The form of the magazine has evolved since 2011 and currently an issue will probably contain about forty poems. We tend to prefer work which has a narrative thread and / or an unusual point of view. We also like to see some evidence of structure and enjoy formality and rhyme if done well and if appropriate to the subject matter. We are a bit resistant to anything that approaches ‘nature poetry’ – but we have on occasion been won over.
TFP: When you say you have resistance to ‘nature poetry’ (wry smile here) do you mean poems about flowers, rolling hills, etc? There’s a lot of eco poetry being written at the moment – I wonder where that sits for you?
MBB: I do indeed mean poems about “flowers, rolling hills etc” (and I would include small animals among the et ceteras). My problem is chiefly with poems that seem to be only about those things. If they illuminate some broader aspect of the human condition then I am much more sympathetic. Which, I suppose, makes me fairly sympathetic to eco-poetry. But eco-poetry would be on my radar anyway because – as I should have said in answering one of the earlier questions – London Grip is happy to make space for political poetry. But we do look for it to be subtly persuasive rather than preachy or ranty – our preferred weapon is the rapier rather than the bludgeon!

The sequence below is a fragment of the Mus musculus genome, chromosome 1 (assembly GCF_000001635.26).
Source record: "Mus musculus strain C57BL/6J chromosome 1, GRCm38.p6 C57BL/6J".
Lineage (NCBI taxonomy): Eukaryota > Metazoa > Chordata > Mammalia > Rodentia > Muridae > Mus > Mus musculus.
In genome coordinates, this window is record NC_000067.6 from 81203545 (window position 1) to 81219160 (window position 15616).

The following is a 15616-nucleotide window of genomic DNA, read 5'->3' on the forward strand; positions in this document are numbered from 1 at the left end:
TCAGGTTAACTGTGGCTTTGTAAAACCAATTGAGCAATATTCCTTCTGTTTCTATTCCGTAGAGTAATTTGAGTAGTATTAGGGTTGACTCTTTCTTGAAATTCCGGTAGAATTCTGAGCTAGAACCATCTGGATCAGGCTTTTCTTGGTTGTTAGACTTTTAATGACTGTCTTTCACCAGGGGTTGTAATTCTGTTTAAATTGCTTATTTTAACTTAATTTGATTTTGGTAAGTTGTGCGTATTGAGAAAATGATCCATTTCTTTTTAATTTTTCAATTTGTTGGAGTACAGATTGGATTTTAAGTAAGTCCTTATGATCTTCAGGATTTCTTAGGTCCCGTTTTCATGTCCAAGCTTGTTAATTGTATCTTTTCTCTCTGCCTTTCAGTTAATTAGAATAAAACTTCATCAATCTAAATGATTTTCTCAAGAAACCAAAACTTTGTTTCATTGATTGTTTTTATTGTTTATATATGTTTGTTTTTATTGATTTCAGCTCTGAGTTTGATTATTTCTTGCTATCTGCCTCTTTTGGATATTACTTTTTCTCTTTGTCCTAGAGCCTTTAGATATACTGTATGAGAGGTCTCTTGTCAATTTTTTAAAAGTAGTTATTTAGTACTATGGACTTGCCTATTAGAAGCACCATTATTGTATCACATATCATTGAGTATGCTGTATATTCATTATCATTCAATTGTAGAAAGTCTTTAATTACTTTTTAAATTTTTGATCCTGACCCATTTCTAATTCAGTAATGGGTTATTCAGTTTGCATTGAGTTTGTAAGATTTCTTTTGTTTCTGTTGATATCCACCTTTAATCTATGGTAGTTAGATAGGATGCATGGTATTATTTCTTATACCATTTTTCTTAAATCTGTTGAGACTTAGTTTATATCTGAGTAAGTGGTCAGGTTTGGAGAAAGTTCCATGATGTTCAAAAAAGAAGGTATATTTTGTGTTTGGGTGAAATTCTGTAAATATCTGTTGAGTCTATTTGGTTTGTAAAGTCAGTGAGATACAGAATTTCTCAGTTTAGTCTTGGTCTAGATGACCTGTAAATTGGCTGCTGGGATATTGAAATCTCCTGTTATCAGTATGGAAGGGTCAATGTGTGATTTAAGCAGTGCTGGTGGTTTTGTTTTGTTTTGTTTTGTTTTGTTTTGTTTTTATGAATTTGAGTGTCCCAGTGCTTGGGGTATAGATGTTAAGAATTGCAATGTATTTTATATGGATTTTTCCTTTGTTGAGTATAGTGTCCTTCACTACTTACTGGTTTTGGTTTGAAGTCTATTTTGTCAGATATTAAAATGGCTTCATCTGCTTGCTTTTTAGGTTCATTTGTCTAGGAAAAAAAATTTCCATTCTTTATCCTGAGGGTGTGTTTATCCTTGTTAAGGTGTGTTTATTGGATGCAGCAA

London Grip is happy to make space for political poetry. But we do look for it to be subtly persuasive rather than preachy or ranty – our preferred weapon is the rapier rather than the bludgeon
TFP: Can I also ask about the process by which you select the poems for your online journal – you say ‘we’ – is it just you, or do you have help? How many submissions do you get?
MBB: Yes I am the sole editor of London Grip New Poetry. But I shall continue to refer to myself as ‘we’! We open a two month submission window for each edition and poems are ‘triaged’ pretty soon after arrival as ‘short-list’, ‘possible’ or ‘definite reject’. We aim to send out (sympathetic) rejection letters fairly fast. Since some submissions don’t stay in the inbox for very long we can easily lose count of how many we get, but I’d estimate that we’re offered 300-400 poems in each window, which would make our acceptance rate a bit better than 10%